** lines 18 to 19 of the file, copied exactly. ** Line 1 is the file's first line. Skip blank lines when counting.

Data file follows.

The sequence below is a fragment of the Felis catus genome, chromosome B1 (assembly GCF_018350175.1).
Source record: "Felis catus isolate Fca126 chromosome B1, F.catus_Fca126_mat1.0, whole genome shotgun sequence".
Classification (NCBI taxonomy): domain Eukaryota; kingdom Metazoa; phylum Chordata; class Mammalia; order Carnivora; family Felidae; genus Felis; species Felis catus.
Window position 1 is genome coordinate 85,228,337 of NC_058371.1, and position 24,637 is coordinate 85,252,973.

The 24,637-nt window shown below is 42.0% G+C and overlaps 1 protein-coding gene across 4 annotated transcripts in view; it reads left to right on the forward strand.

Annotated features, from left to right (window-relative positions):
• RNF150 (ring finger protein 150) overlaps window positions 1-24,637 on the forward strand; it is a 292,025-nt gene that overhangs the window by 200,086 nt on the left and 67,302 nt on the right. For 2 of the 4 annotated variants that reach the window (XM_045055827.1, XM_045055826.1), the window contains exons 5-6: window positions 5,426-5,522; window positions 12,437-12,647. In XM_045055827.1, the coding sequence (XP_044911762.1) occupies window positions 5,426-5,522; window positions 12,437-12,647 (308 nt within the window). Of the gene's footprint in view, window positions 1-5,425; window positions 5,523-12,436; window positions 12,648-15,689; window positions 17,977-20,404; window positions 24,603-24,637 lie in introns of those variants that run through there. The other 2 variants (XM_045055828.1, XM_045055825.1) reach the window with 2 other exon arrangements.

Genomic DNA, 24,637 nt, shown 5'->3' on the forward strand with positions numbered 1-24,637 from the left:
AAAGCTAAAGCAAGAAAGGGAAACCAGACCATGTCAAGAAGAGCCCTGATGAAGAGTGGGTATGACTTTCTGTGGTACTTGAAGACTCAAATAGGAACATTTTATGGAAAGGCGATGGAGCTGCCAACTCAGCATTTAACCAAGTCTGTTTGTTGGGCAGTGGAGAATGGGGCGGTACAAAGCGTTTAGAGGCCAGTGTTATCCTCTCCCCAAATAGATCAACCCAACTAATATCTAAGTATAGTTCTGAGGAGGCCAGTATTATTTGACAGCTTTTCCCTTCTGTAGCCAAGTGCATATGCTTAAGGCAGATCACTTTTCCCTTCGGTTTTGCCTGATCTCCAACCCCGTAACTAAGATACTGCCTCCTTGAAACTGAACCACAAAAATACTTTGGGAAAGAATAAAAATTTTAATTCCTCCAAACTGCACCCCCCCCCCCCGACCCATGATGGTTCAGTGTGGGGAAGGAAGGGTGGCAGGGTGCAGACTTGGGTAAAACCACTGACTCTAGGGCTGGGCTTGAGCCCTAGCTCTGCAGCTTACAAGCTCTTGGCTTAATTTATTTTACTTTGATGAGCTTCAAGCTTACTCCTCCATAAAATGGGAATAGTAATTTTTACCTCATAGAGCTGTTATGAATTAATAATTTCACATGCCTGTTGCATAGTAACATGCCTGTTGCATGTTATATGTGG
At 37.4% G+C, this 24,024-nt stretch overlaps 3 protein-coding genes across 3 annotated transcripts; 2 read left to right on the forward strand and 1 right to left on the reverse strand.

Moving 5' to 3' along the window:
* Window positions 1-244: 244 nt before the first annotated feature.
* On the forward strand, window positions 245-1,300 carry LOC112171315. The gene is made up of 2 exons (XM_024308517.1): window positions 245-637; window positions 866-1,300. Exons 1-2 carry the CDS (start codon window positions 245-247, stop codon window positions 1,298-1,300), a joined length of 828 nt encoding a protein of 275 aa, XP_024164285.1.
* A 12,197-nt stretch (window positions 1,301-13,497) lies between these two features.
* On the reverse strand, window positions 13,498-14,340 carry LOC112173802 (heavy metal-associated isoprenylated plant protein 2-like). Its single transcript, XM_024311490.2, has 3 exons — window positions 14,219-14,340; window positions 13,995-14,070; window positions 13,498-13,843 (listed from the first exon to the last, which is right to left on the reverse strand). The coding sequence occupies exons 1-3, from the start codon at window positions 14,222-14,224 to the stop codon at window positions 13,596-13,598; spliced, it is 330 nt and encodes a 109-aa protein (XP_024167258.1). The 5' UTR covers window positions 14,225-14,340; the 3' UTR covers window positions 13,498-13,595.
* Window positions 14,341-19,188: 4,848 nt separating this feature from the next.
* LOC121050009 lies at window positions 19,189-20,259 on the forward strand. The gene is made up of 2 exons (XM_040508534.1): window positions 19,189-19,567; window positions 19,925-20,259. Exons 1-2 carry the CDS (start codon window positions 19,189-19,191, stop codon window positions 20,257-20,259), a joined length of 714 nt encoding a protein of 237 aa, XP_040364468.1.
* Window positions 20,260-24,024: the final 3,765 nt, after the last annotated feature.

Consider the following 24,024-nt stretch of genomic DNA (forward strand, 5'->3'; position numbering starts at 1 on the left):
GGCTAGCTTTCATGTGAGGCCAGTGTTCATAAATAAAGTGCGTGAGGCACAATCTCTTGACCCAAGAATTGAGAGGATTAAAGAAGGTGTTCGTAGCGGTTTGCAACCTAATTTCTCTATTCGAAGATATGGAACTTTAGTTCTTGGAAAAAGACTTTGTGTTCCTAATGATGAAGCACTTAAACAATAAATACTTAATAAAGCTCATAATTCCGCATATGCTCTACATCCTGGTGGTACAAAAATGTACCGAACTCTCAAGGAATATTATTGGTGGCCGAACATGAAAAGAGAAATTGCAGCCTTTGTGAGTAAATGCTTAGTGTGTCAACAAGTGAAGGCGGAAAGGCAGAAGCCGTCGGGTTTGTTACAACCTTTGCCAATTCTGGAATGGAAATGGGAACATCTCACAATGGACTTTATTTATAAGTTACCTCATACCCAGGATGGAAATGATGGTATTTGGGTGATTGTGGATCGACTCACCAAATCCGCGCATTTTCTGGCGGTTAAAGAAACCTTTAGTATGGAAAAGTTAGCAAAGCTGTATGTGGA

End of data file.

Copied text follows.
* Window positions 20,260-24,024: the final 3,765 nt, after the last annotated feature.

Consider the following 24,024-nt stretch of genomic DNA (forward strand, 5'->3'; position numbering starts at 1 on the left):